cuisine like in a nutshell?
Estonian food is simple and hearty, a mixture of Scandinavian, Russian and German influences. Pork and potatoes feature heavily, though during the summer the diet is a lot lighter.
What’s the current food trend in Tallinn?
Fish is becoming more popular again – we’re even trying to choose our ‘national fish’ at the moment! Lots of ethnic restaurants are popping up, including some pretty good Japanese restaurants. And there’s a really vibrant café scene – I missed it a lot when I lived in Edinburgh! One of my favourites is the small enchanted café Chocolats de Pierre in Old Town, and I often have a latte at Bestseller in Viru Keskus.
What local food is not to be missed?
If you’re visiting during the summer or early autumn, then do head to the forests to pick your wild berries (cloudberries, cranberries, wild strawberries – the choice is wide) and mushrooms. They do taste heavenly! Also, you must visit one of the Medieval restaurants while in Tallinn - Olde Hansa (see picture above) is my favourite (their wild mushroom soup is amazing, and their spicy sugared almonds make a wonderful snack), but there are others. You should try some milk curd products, as well as some pastries and cakes – Maiasmokk is a good place to head to. Kama – our roasted ground grain mixture – is also a must-try... I’ve written about it here.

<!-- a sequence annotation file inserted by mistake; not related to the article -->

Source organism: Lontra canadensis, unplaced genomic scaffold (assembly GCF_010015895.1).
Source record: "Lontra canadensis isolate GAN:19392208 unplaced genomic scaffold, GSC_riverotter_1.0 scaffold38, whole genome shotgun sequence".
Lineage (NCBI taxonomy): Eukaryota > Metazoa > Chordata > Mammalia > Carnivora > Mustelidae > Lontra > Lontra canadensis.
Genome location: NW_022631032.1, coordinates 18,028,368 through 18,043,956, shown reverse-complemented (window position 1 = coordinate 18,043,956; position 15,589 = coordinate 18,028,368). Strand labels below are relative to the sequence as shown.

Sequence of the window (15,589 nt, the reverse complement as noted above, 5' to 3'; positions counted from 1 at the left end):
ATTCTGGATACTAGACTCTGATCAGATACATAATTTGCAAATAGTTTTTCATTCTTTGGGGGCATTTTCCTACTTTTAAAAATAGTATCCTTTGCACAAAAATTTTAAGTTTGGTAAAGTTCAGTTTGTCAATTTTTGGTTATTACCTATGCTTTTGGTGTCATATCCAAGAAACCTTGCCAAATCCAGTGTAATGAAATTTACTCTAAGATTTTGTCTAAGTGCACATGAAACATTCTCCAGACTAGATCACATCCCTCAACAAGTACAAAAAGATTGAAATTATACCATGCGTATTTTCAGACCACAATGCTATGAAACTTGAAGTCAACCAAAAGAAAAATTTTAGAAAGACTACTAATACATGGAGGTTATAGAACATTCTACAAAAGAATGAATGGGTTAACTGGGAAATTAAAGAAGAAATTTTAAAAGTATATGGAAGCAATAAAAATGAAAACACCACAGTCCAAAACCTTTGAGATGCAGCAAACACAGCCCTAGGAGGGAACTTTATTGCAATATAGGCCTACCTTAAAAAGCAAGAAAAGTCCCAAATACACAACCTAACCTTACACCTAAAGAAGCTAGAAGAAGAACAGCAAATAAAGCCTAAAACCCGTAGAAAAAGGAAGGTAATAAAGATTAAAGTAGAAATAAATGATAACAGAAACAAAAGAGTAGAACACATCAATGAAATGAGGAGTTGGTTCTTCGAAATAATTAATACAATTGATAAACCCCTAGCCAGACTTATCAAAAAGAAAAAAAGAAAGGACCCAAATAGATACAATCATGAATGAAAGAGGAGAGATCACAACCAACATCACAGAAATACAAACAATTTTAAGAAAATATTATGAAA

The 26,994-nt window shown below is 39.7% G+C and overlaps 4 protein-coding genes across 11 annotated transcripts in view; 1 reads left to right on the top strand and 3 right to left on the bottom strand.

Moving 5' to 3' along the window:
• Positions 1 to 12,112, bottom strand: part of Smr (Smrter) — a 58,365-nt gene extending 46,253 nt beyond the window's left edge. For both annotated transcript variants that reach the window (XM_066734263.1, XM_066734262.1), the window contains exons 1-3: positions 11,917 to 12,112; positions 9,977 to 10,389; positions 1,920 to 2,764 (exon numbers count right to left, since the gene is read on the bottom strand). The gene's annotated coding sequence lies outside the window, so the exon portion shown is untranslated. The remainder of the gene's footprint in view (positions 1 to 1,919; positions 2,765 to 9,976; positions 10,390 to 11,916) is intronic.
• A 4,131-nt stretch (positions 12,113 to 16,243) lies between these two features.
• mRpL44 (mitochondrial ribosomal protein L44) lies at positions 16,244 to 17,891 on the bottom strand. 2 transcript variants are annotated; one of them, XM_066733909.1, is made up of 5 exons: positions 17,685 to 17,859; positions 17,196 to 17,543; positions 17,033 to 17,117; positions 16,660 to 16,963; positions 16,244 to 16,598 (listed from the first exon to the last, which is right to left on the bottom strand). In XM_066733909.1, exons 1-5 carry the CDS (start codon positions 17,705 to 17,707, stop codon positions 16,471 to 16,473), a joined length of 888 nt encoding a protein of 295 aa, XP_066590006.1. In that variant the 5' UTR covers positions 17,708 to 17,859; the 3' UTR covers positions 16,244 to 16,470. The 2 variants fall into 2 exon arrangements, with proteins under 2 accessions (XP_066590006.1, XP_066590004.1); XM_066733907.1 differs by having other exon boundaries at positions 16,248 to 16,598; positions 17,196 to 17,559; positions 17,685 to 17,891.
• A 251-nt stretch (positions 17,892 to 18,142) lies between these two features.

Which local food might I want to steer clear of no matter how much locals insist?
I like verivorst or blood sausage (alias black pudding for the faint-hearted), but I imagine it’s an acquired taste. Many foreigners would probably find sült (brawn/meat jelly/head cheese) – made by boiling pig’s trotters and possibly half a head for hours on a low heat – a bit weird.